Car crash victim Gill Dawson says she would be dead of it had not been for the air ambulance team who saved her life.

The story of the Watford office worker's rescue by the Warwickshire and Northamptonshire Air Ambulance was shown on Channel Five on Friday in a programme focusing on heroes in our emergency services.

Gill, a programmer/analysist at ACI Worldwide of Clarendon Road, Watford, for the past 13 years, was airlifted to hospital after she was in a horrific car crash on on New Year's Eve 2004. Gill lost control of her car and crashed into a tree - luckilly for her the accident didn't take place in Hertfordshire.

She said: "I would be dead without them."

Volunteer paramedic Brian Dwyer and Dr Tony Bleetman from Warwickshire and Northamptonshire Air Ambulance, who came to Gill'ss aid, took part in a reconstruction of the mission for the new fly-on-the-wall documentary series Britain's Bravest.

When the accident happened, the air ambulance was on the scene within 11 minutes and paramedics gave Gill oxygen while fire crews cut her out of the wreckage.

The crew then flew her to hospital in Birmingham, where it was feared the patient had died on three separate occasions.

For their work at the crash scene, Mr Dwyer and Dr Bleetman were awarded a Vodafone National Life Saver Award in 2006.

Gill said: "I have seen clips of the show because they sent me a DVD.

"It's a bit scary watching it but I can't remember it. I was a bit worried about watching the reconstruction and it reminding me but I have got no memory of it.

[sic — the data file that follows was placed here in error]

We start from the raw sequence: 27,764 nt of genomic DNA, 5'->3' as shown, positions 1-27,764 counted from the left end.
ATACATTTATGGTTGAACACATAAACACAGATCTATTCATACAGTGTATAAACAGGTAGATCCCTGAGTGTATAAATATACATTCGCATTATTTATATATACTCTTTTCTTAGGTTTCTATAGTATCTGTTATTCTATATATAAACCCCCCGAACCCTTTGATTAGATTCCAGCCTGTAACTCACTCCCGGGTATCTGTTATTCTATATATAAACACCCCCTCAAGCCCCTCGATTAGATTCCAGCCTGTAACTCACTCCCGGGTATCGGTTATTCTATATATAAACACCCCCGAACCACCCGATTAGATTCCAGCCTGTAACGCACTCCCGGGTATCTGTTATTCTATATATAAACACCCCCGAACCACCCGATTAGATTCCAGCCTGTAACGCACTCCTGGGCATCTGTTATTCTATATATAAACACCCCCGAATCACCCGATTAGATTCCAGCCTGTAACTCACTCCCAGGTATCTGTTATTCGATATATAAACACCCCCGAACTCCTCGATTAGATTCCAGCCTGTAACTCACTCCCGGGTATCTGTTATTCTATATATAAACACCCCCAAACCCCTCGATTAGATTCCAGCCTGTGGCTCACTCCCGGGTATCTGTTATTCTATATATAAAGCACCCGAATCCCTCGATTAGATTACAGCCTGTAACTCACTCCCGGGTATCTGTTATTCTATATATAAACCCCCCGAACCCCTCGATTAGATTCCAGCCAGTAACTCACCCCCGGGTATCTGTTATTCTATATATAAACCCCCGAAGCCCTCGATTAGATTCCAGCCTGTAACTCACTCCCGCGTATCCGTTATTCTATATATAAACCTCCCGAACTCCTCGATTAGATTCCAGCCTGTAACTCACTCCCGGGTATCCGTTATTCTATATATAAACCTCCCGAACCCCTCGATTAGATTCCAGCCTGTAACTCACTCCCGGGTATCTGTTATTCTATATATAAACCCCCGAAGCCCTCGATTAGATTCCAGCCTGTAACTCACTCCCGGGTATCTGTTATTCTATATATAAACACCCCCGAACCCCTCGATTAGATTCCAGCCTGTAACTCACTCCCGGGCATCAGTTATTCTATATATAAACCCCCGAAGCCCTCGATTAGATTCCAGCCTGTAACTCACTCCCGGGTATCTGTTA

"I have got a nice office job and I never realised what they have got to go through at the Air Ambulance to do their jobs. They're very brave.

"Even to go up in the helicopter, I would be frightened, but I suppose you are more likely to be in a road accident like me."

After her accident and as she recovered from the crash, Gill travelled to the Coventry Airport base of the WNAA to thank the medics for saving her and to learn about the service.

She said: "I think it is essential that the Air Ambulance is funded because they are lifesavers.

"They are just funded by donations and I think they do a brilliant job."

ironically Giull's mum began supporting the Warwickshire and Northamptonshire Air Ambulance with regular contributions just two months before her daughter's near fatal accident. "I never imagined that so soon after my mum beginning donating to the appeal that I would be calling upon it to save my life."

Gill was 39 when the accident happened, three years later she is leading a full and active life travelling an hour a day from her home in Northampton to work at ACI, a company which specialises in the development of banking software for ATM and chip and pin equipment.

Since serviving the company she has had length secondments to ACI's European offices in Greece, Germany and Italy - dream destinations for many people.

She knows that if she had crashed in Watford she may not be alive to talk about the accident, not live that dream.